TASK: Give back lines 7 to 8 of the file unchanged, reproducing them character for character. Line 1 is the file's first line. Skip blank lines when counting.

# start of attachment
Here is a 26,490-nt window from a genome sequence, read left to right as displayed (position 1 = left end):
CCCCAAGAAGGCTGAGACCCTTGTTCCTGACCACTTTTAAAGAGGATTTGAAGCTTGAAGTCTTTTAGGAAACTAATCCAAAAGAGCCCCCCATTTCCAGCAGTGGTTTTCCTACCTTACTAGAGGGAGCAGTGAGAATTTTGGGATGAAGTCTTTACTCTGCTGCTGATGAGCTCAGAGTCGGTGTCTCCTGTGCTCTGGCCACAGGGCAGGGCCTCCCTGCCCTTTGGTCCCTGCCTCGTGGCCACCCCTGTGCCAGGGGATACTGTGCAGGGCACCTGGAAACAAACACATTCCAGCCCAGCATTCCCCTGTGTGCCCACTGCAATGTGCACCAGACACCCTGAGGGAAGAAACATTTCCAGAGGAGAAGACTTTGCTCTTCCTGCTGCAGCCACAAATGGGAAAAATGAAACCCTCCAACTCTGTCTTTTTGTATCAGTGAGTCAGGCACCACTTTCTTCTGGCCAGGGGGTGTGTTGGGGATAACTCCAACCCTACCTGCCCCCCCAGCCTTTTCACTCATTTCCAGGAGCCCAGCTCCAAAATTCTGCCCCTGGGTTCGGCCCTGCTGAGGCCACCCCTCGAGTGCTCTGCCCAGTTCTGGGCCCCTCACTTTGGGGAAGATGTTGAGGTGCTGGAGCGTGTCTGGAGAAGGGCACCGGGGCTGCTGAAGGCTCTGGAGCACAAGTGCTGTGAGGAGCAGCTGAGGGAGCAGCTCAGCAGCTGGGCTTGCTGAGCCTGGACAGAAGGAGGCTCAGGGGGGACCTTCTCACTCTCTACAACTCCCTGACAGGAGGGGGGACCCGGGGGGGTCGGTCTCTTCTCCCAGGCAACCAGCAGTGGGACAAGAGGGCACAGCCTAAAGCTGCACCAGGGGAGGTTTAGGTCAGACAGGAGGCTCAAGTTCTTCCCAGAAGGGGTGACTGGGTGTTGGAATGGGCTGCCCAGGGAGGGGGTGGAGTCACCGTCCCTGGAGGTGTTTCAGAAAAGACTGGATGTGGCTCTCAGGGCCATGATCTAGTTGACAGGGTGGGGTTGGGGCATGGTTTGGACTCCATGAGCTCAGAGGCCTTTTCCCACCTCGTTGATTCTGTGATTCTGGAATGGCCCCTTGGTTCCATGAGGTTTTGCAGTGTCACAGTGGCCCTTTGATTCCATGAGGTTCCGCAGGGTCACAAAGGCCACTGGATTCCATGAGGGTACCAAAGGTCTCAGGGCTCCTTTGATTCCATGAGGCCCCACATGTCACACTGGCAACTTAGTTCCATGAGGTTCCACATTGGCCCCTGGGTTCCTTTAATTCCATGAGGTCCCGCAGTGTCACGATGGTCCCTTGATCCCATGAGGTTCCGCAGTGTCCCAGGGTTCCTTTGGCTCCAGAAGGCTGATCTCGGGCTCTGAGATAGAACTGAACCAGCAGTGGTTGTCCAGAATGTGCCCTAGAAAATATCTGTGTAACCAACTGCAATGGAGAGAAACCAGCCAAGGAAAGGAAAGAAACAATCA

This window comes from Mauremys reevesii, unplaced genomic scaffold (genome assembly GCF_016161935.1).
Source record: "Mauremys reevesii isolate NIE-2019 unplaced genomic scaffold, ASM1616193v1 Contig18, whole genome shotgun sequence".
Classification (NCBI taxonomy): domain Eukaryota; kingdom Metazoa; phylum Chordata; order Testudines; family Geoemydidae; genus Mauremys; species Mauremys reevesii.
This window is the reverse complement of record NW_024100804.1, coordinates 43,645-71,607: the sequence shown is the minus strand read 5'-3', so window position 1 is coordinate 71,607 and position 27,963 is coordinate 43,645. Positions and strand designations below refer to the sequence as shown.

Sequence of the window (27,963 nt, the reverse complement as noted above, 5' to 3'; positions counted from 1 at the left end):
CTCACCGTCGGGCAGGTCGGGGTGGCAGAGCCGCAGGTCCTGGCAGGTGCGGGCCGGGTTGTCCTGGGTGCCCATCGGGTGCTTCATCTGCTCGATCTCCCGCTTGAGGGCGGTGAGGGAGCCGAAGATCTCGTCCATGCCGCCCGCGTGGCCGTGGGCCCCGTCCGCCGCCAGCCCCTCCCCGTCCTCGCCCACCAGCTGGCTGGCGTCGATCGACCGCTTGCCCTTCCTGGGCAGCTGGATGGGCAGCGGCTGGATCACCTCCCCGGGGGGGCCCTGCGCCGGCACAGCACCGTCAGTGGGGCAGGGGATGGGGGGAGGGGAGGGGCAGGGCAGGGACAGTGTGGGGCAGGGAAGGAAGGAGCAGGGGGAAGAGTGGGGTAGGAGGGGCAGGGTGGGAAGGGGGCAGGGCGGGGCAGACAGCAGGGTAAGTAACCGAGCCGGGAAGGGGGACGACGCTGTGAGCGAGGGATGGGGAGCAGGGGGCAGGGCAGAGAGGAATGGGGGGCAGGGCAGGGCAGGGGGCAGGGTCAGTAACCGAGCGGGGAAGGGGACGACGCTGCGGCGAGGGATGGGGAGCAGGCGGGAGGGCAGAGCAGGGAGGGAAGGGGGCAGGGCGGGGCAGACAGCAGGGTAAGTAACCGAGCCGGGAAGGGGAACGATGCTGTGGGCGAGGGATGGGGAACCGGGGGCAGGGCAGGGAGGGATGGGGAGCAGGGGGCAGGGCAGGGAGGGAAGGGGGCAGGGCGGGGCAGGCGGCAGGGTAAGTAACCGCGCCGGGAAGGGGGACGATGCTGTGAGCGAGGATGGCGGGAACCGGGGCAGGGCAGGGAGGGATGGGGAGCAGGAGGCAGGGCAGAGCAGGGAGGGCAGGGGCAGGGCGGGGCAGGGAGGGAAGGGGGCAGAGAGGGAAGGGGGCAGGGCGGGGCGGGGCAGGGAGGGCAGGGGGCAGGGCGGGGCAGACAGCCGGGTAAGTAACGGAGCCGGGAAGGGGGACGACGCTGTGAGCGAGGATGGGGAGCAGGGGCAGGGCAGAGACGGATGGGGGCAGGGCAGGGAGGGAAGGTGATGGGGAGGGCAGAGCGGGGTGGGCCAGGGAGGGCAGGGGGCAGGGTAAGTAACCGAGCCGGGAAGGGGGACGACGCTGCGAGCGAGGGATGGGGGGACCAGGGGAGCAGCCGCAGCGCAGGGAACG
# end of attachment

Sequence of the window (27,963 nt, the reverse complement as noted above, 5' to 3'; positions counted from 1 at the left end):
CTCACCGTCGGGCAGGTCGGGGTGGCAGAGCCGCAGGTCCTGGCAGGTGCGGGCCGGGTTGTCCTGGGTGCCCATCGGGTGCTTCATCTGCTCGATCTCCCGCTTGAGGGCGGTGAGGGAGCCGAAGATCTCGTCCATGCCGCCCGCGTGGCCGTGGGCCCCGTCCGCCGCCAGCCCCTCCCCGTCCTCGCCCACCAGCTGGCTGGCGTCGATCGACCGCTTGCCCTTCCTGGGCAGCTGGATGGGCAGCGGCTGGATCACCTCCCCGGGGGGGCCCTGCGCCGGCACAGCACCGTCAGTGGGGCAGGGGATGGGGGGAGGGGAGGGGCAGGGCAGGGACAGTGTGGGGCAGGGAAGGAAGGAGCAGGGGGAAGAGTGGGGTAGGAGGGGCAGGGTGGGAAGGGGGCAGGGCGGGGCAGACAGCAGGGTAAGTAACCGAGCCGGGAAGGGGGACGACGCTGTGAGCGAGGGATGGGGAGCAGGGGGCAGGGCAGAGAGGAATGGGGGGCAGGGCAGGGCAGGGGGCAGGGTCAGTAACCGAGCGGGGAAGGGGACGACGCTGCGGCGAGGGATGGGGAGCAGGCGGGAGGGCAGAGCAGGGAGGGAAGGGGGCAGGGCGGGGCAGACAGCAGGGTAAGTAACCGAGCCGGGAAGGGGAACGATGCTGTGGGCGAGGGATGGGGAACCGGGGGCAGGGCAGGGAGGGATGGGGAGCAGGGGGCAGGGCAGGGAGGGAAGGGGGCAGGGCGGGGCAGGCGGCAGGGTAAGTAACCGCGCCGGGAAGGGGGACGATGCTGTGAGCGAGGATGGCGGGAACCGGGGCAGGGCAGGGAGGGATGGGGAGCAGGAGGCAGGGCAGAGCAGGGAGGGCAGGGGCAGGGCGGGGCAGGGAGGGAAGGGGGCAGAGAGGGAAGGGGGCAGGGCGGGGCGGGGCAGGGAGGGCAGGGGGCAGGGCGGGGCAGACAGCCGGGTAAGTAACGGAGCCGGGAAGGGGGACGACGCTGTGAGCGAGGATGGGGAGCAGGGGCAGGGCAGAGACGGATGGGGGCAGGGCAGGGAGGGAAGGTGATGGGGAGGGCAGAGCGGGGTGGGCCAGGGAGGGCAGGGGGCAGGGTAAGTAACCGAGCCGGGAAGGGGGACGACGCTGCGAGCGAGGGATGGGGGGACCAGGGGAGCAGCCGCAGCGCAGGGAACG